From my grandfather Verus I learned good morals and the government of my temper.
From the reputation and remembrance of my father, modesty and a manly character.
From my mother, piety and beneficence, and abstinence, not only from evil deeds, but even from evil thoughts; and further, simplicity in my way of living, far removed from the habits of the rich.
From: The late Fr. Anthony de Mello, a Jesuit priest, influenced the world through his powerful understanding of the human condition. Through the use of parables and teaching stories, de Mello pointed the way to reclaiming our true power. Born in 1931 and died in 1987, he was known throughout the world for his writings and spiritual conferences. Excerpt from his "One Minute Wisdom"
When a new disciple came to the Master, this is the catechism he was usually subjected to:
Master: "Do you know the one person who will never abandon you in the whole of your lifetime?"
Disciple: "Who is it?"
Master: "And do you know the answer to every question you may have?"
Disciple: "What is it?"
Master: "And can you guess the solution to every one of your problems?"
Disciple: "I give up."
Mind precedes all mental states. Mind is their chief; they are all mind-wrought. If with an impure mind a person speaks or acts suffering follows him like the wheel that follows the foot of the ox.
Mind precedes all mental states. Mind is their chief; they are all mind-wrought. If with a pure mind a person speaks or acts happiness follows him like his never-departing shadow.
Neither mother, father, nor any other relative can do one greater good than one's own well-directed mind.
One truly is the protector of oneself; who else could the protector be? With oneself fully controlled, one gains a mastery that is hard to gain.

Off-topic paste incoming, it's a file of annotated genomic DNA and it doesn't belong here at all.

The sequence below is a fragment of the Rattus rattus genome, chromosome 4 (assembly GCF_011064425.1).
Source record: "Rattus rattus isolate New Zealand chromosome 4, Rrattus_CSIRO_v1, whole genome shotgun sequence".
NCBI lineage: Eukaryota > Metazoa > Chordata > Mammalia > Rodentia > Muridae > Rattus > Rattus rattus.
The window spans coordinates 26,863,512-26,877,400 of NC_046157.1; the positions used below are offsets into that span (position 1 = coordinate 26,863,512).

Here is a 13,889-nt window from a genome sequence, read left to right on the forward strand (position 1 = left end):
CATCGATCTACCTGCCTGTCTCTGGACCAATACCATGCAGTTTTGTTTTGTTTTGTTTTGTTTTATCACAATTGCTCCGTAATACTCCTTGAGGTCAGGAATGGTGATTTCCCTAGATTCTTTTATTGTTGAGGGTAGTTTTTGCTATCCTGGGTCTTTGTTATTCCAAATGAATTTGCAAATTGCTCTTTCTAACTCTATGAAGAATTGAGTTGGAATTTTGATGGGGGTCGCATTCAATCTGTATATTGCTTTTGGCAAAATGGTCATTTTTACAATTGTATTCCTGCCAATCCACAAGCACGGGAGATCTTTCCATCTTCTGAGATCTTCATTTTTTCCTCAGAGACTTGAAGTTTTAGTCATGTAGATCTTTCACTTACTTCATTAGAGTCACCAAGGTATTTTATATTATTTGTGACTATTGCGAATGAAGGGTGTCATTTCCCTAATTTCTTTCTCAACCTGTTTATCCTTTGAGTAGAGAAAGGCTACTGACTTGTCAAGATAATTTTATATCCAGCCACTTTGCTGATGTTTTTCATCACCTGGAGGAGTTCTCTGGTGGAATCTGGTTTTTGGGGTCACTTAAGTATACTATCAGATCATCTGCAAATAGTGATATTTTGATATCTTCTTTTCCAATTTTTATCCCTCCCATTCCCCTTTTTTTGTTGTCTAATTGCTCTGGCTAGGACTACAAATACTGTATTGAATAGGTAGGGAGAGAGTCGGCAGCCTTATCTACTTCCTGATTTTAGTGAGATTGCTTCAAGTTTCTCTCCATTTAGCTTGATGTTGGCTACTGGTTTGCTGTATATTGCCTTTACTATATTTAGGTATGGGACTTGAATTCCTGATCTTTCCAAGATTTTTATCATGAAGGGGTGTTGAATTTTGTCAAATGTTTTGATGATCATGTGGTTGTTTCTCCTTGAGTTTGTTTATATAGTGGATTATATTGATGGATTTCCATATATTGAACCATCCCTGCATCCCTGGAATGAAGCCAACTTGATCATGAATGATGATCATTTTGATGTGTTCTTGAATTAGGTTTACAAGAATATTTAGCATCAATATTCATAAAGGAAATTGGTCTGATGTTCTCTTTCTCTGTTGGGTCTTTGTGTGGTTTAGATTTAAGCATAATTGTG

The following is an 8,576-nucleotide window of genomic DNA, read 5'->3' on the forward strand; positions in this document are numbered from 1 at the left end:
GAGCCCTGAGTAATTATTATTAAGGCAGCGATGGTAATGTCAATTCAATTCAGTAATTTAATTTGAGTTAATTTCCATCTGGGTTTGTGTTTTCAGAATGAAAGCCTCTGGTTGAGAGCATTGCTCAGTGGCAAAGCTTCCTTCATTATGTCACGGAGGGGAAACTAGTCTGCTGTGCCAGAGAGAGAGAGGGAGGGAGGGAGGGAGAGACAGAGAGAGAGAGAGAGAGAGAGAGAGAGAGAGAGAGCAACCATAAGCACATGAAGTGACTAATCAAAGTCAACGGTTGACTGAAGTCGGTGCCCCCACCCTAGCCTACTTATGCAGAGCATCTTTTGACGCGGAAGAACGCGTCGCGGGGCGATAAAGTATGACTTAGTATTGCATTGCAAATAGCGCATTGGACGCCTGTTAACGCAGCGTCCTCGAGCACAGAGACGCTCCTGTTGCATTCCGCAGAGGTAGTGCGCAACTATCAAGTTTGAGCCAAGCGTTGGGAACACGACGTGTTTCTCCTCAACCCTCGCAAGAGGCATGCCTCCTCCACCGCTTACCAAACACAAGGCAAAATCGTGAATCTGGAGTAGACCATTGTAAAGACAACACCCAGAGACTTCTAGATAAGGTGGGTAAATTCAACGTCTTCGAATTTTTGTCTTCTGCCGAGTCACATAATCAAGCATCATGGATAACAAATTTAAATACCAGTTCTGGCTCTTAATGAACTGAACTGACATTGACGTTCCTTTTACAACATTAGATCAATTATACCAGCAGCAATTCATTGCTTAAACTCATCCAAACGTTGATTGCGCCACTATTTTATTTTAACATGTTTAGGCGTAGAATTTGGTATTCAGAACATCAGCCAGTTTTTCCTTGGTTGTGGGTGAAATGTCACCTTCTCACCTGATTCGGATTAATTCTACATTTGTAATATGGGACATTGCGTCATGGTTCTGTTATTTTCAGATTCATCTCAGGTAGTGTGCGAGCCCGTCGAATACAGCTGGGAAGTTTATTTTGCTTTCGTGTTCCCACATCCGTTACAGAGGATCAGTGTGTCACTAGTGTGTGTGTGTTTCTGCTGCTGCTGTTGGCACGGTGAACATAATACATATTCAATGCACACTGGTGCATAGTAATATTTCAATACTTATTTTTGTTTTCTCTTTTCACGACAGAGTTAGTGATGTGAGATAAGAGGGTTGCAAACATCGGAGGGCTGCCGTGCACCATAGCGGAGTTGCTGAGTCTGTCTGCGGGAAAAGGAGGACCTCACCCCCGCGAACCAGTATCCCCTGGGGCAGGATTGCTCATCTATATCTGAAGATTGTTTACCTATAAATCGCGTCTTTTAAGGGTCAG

By oneself is evil done; by oneself is one defiled. By oneself is evil left undone; by oneself is one made pure. Purity and impurity depended on oneself; no one can purify another.
http://www.accesstoinsight.org/tipitaka ... .budd.html
zavk wrote:Hi friends,
I'm curious about the kinds of non-Buddhist writing you've come across that remind you of some aspect or another of the dhamma.
They can be words from a poem, a novel, a song, a philosophical text, a scientific text, another religious tradition.... whatever..... even graffiti in public toilets!
I thought it'd be interesting to create a thread where people can post these quotes, as and when they come across something interesting.
davcuts wrote:This song by Eurythmics sum up samsara for me.
Sweet Dreams (Are Made of This)
(Annie Lennox, Dave Stewart)
Sweet dreams are made of this
Who am I to disagree
I've travled the world and the seven seas
Everybody is looking for something
Some of them want to use you
Some of them want to be used by you
Some of them want to abuse you
Some of them want to be abused
Hold you head up
Keep your head up - moving on
Hold your head up- moving on
Keep your head up
nathan wrote:There is one reminder that I find almost everywhere I go. Hereabouts they are found on long posts topped with red octagons containing some white lettering spelling out "STOP". This one word pretty much sums up something central to the practice of vipassana for me even though there are a lot of different ways to read that symbol as you progress along the path of insight. I've found that one tends to notice the mind doing this or that and then if and when it becomes clear that it is not an autonomous process, if it is also a counter-indicated process, one directs the mind to stop it. So, I've found that there is a lot of watching of the sign posts and a lot of stopping and waiting vigilantly for the traffic to slow down involved in vipassana.
tiltbillings wrote:THE SECOND COMING - Yeats
Turning and turning in the widening gyre
The falcon cannot hear the falconer;
Things fall apart; the centre cannot hold;
Mere anarchy is loosed upon the world,
The blood-dimmed tide is loosed, and everywhere
The ceremony of innocence is drowned;
The best lack all conviction, while the worst
Are full of passionate intensity.
Surely some revelation is at hand;
Surely the Second Coming is at hand.
The Second Coming! Hardly are those words out
When a vast image out of Spiritus Mundi
Troubles my sight: a waste of desert sand;
A shape with lion body and the head of a man,
A gaze blank and pitiless as the sun,
Is moving its slow thighs, while all about it
Wind shadows of the indignant desert birds.
The darkness drops again but now I know
That twenty centuries of stony sleep
Were vexed to nightmare by a rocking cradle,
And what rough beast, its hour come round at last,
Slouches towards Bethlehem to be born?